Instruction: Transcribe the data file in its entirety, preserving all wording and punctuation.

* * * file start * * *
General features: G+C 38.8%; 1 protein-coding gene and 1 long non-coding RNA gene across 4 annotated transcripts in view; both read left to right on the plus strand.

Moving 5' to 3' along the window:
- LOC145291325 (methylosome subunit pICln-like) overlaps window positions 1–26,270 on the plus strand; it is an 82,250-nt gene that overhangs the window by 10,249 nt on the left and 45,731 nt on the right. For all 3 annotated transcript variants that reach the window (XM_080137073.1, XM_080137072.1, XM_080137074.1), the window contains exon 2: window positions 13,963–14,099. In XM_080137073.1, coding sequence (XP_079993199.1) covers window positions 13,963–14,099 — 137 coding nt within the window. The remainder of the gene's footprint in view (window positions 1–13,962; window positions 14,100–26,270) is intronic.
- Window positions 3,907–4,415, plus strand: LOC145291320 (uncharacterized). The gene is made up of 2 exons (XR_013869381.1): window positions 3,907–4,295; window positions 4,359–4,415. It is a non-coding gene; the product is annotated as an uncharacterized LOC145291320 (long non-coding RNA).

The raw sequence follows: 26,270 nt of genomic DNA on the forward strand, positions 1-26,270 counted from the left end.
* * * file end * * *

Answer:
General features: G+C 38.8%; 1 protein-coding gene and 1 long non-coding RNA gene across 4 annotated transcripts in view; both read left to right on the plus strand.

Moving 5' to 3' along the window:
- LOC145291325 (methylosome subunit pICln-like) overlaps window positions 1–26,270 on the plus strand; it is an 82,250-nt gene that overhangs the window by 10,249 nt on the left and 45,731 nt on the right. For all 3 annotated transcript variants that reach the window (XM_080137073.1, XM_080137072.1, XM_080137074.1), the window contains exon 2: window positions 13,963–14,099. In XM_080137073.1, coding sequence (XP_079993199.1) covers window positions 13,963–14,099 — 137 coding nt within the window. The remainder of the gene's footprint in view (window positions 1–13,962; window positions 14,100–26,270) is intronic.
- Window positions 3,907–4,415, plus strand: LOC145291320 (uncharacterized). The gene is made up of 2 exons (XR_013869381.1): window positions 3,907–4,295; window positions 4,359–4,415. It is a non-coding gene; the product is annotated as an uncharacterized LOC145291320 (long non-coding RNA).

The raw sequence follows: 26,270 nt of genomic DNA on the forward strand, positions 1-26,270 counted from the left end.